“Our team did a lot of holding in the first half and I was wondering if it would help if we altered our technique.  I told all our players to keep their fists on their chests when they block … like this.”

 

I was there to demonstrate what he meant by putting my fists on my chest and sticking my elbows out wide.

 

X continued, “Now if our players hold that position through their blocks would that alleviate the holding calls?”

 

It never ceased to amaze me how grown up X sounded in his vocabulary.  How many seventh graders knew what ‘alleviate’ means?

 

The head referee answered, “Well, yes, as long as they don’t reach out and grab someone after the play starts.”  Then he looked at the opposing coach.  “Coach Cager?”

 

“Makes sense to me.  Is that it?”

 

X turned away and replied, “Yes, sir … thank you.”

 

As we walked back to our sideline, I asked X, “Do you think you mollified them?”

 

He muttered, “We’ll find out soon enough.”

 

 

 

I was glad we got the ball first … and started from our own 30 yard line.  (There were no kick or punt returns in the seventh grade.)  On the dry erase board, X had drawn up the first series like this:

 

“On our first two plays, it’s ‘quarterback-right’.  I run the ball wide right and everyone blocks in that direction.  Don’t worry about gaining a lot of yards.  On third down we run the ‘hide the midget’ play.”

 

Batty protested, “That’s politically insensitive.  It’s should be the ‘hide the little person’ play.”

 

X asked, “Do you want to run this team, Batty?”

 

“No … fine … go hide your midget.”

 

X continued, “Remember, it’s a no-huddle offense.  Everyone line up quickly.  Derrek and Putz, you’re in tight with the rest of us.  Showkat scrunches down real low and hides behind Big-O at right guard.  Nobody sees him.  When Goro snaps the ball, I give it to Showkat while I fake a QB run to the right again.  Showkat waits a full second before taking off wide left.  Derrek, you fake right and then lead the ball carrier down the left sideline for a TD.”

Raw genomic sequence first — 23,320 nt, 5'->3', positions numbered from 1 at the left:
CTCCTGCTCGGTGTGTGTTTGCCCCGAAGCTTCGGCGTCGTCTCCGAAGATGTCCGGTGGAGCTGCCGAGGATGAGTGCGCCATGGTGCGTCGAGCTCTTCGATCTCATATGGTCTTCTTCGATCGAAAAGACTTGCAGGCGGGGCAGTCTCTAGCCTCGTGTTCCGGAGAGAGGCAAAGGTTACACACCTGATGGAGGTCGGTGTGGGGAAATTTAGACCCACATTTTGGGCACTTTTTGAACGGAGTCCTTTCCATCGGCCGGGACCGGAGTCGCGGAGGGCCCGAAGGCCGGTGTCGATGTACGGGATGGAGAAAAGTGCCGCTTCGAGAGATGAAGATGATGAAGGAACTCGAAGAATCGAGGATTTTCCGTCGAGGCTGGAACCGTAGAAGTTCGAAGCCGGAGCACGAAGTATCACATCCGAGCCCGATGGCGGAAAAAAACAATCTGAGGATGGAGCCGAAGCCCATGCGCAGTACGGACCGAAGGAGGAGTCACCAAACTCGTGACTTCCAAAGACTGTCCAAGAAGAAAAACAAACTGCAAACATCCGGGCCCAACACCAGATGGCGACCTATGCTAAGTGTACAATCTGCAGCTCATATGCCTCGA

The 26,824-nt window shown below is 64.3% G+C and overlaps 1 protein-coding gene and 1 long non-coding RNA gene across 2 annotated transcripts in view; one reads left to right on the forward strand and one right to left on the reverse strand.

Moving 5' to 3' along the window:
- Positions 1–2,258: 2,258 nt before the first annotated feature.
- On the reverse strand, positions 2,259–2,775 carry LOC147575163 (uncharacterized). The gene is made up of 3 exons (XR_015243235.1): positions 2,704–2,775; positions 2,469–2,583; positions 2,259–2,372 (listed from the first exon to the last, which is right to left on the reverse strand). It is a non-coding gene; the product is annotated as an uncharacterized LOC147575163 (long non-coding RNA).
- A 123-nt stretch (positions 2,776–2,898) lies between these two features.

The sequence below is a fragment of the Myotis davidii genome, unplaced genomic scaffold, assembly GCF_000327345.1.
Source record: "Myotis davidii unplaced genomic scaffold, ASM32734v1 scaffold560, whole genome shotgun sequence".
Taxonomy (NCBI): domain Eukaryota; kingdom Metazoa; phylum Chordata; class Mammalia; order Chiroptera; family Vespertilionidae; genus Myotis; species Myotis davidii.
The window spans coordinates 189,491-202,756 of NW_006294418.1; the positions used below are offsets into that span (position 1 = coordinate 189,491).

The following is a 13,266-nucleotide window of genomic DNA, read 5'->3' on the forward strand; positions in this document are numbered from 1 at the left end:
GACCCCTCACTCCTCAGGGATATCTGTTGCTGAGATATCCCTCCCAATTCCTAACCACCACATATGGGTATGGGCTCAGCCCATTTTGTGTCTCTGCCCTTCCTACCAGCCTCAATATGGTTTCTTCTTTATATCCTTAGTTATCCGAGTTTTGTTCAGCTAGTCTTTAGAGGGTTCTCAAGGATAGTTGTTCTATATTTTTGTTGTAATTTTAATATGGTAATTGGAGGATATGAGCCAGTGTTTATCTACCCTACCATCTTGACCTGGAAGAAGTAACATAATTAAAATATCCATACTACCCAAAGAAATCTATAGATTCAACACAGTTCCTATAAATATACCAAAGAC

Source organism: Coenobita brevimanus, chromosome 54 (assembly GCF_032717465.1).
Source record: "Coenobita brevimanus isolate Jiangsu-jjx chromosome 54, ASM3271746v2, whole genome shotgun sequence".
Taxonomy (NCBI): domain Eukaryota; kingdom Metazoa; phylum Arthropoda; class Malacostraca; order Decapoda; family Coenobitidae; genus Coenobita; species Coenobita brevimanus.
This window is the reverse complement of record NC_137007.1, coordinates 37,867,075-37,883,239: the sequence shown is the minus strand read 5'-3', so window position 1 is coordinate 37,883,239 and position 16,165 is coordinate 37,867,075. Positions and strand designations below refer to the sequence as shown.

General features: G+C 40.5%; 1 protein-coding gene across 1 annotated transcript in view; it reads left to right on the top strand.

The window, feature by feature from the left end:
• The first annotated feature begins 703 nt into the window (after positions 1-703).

The play worked to perfection. (AND there were no flags this time!)  I didn’t even have anyone to block going down the left sideline.  We scored the two-point conversion too.  When Big-O and Goro act as ‘road-graders, they pave the way for Showkat to run the ball the necessary three yards.  He can even leap over the goal line when needed.  The score was 26 – 8.

 

Less than a minute had run off the second half clock.

 

As Captain X ordered, we did not cheer or celebrate the TD.  We just handed the ball back to the ref and got ready to play defense.  Now we were very determined.

 

Maybe we had gotten the opposition rattled.  After they gained about 20 yards, the Capone running back fumbled the ball and our linebacker John Jump Junior fell on it for a turnover.

 

This is how the captain diagramed the second series:

 

“Tinkerbelle (Randy Pantz) has a big role on this play.  Everyone is close in tight again.  We run two plain ‘vanilla’ student body-rights with Showkat for a couple yards each.  Batty, since you’re the fullback, after Showkat gets tackled the second time, you sneakily step off the field and stay off.  That’s really important.

 

“But then we’ll only have ten players,” said Batty.

 

“Exactly,” answered X.  “Then comes the trick.  Putz holds his own hand and yells out, ‘Coach, I hurt my wrist!  I need a sub!  As Putz is running to the sideline, Coach Matthew sends in Randy who hasn’t got his helmet on yet.  So as our opponents are distracted laughing at Randy’s face, Puts stops, but stays inbounds by the sidelines.  How many players do we have now?”

 

“Eleven,” answered Batty.

 

“Randy gets his helmet on, Gorro snaps me the ball, and I hit Putz who takes off down the sideline with no one guarding him.”